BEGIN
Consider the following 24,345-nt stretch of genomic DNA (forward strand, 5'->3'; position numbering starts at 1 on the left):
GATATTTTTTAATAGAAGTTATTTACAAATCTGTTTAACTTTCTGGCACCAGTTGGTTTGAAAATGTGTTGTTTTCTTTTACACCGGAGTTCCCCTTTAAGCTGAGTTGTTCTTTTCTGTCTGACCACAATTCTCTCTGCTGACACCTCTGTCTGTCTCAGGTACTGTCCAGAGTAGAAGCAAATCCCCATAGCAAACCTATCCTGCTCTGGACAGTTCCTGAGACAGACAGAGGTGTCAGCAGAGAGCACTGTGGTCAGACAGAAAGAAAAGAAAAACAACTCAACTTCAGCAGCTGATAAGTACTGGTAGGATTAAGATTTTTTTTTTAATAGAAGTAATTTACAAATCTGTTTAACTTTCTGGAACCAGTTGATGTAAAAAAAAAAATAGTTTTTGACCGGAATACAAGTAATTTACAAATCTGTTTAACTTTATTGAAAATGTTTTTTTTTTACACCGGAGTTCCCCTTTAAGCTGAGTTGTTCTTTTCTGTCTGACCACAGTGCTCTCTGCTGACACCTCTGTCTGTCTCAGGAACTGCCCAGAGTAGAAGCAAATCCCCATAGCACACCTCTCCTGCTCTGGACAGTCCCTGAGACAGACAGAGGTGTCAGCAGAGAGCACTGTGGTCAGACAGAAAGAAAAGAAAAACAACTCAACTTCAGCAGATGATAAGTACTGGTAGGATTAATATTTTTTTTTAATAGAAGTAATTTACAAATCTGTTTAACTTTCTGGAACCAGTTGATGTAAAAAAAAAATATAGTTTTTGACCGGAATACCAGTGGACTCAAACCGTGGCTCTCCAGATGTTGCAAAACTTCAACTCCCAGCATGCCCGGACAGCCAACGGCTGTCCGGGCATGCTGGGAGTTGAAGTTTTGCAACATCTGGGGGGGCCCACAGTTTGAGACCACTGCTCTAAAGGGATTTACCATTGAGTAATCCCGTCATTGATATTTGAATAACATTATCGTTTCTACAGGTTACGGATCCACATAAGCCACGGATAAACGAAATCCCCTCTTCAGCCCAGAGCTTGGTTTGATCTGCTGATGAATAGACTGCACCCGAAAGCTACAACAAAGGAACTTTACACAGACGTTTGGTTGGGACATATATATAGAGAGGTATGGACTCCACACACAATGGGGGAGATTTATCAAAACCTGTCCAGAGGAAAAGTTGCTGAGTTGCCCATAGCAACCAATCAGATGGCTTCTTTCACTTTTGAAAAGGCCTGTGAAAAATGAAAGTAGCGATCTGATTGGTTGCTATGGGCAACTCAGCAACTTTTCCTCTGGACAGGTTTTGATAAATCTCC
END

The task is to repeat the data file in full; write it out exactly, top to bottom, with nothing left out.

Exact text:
Consider the following 24,345-nt stretch of genomic DNA (forward strand, 5'->3'; position numbering starts at 1 on the left):
GATATTTTTTAATAGAAGTTATTTACAAATCTGTTTAACTTTCTGGCACCAGTTGGTTTGAAAATGTGTTGTTTTCTTTTACACCGGAGTTCCCCTTTAAGCTGAGTTGTTCTTTTCTGTCTGACCACAATTCTCTCTGCTGACACCTCTGTCTGTCTCAGGTACTGTCCAGAGTAGAAGCAAATCCCCATAGCAAACCTATCCTGCTCTGGACAGTTCCTGAGACAGACAGAGGTGTCAGCAGAGAGCACTGTGGTCAGACAGAAAGAAAAGAAAAACAACTCAACTTCAGCAGCTGATAAGTACTGGTAGGATTAAGATTTTTTTTTTAATAGAAGTAATTTACAAATCTGTTTAACTTTCTGGAACCAGTTGATGTAAAAAAAAAAATAGTTTTTGACCGGAATACAAGTAATTTACAAATCTGTTTAACTTTATTGAAAATGTTTTTTTTTTACACCGGAGTTCCCCTTTAAGCTGAGTTGTTCTTTTCTGTCTGACCACAGTGCTCTCTGCTGACACCTCTGTCTGTCTCAGGAACTGCCCAGAGTAGAAGCAAATCCCCATAGCACACCTCTCCTGCTCTGGACAGTCCCTGAGACAGACAGAGGTGTCAGCAGAGAGCACTGTGGTCAGACAGAAAGAAAAGAAAAACAACTCAACTTCAGCAGATGATAAGTACTGGTAGGATTAATATTTTTTTTTAATAGAAGTAATTTACAAATCTGTTTAACTTTCTGGAACCAGTTGATGTAAAAAAAAAATATAGTTTTTGACCGGAATACCAGTGGACTCAAACCGTGGCTCTCCAGATGTTGCAAAACTTCAACTCCCAGCATGCCCGGACAGCCAACGGCTGTCCGGGCATGCTGGGAGTTGAAGTTTTGCAACATCTGGGGGGGCCCACAGTTTGAGACCACTGCTCTAAAGGGATTTACCATTGAGTAATCCCGTCATTGATATTTGAATAACATTATCGTTTCTACAGGTTACGGATCCACATAAGCCACGGATAAACGAAATCCCCTCTTCAGCCCAGAGCTTGGTTTGATCTGCTGATGAATAGACTGCACCCGAAAGCTACAACAAAGGAACTTTACACAGACGTTTGGTTGGGACATATATATAGAGAGGTATGGACTCCACACACAATGGGGGAGATTTATCAAAACCTGTCCAGAGGAAAAGTTGCTGAGTTGCCCATAGCAACCAATCAGATGGCTTCTTTCACTTTTGAAAAGGCCTGTGAAAAATGAAAGTAGCGATCTGATTGGTTGCTATGGGCAACTCAGCAACTTTTCCTCTGGACAGGTTTTGATAAATCTCC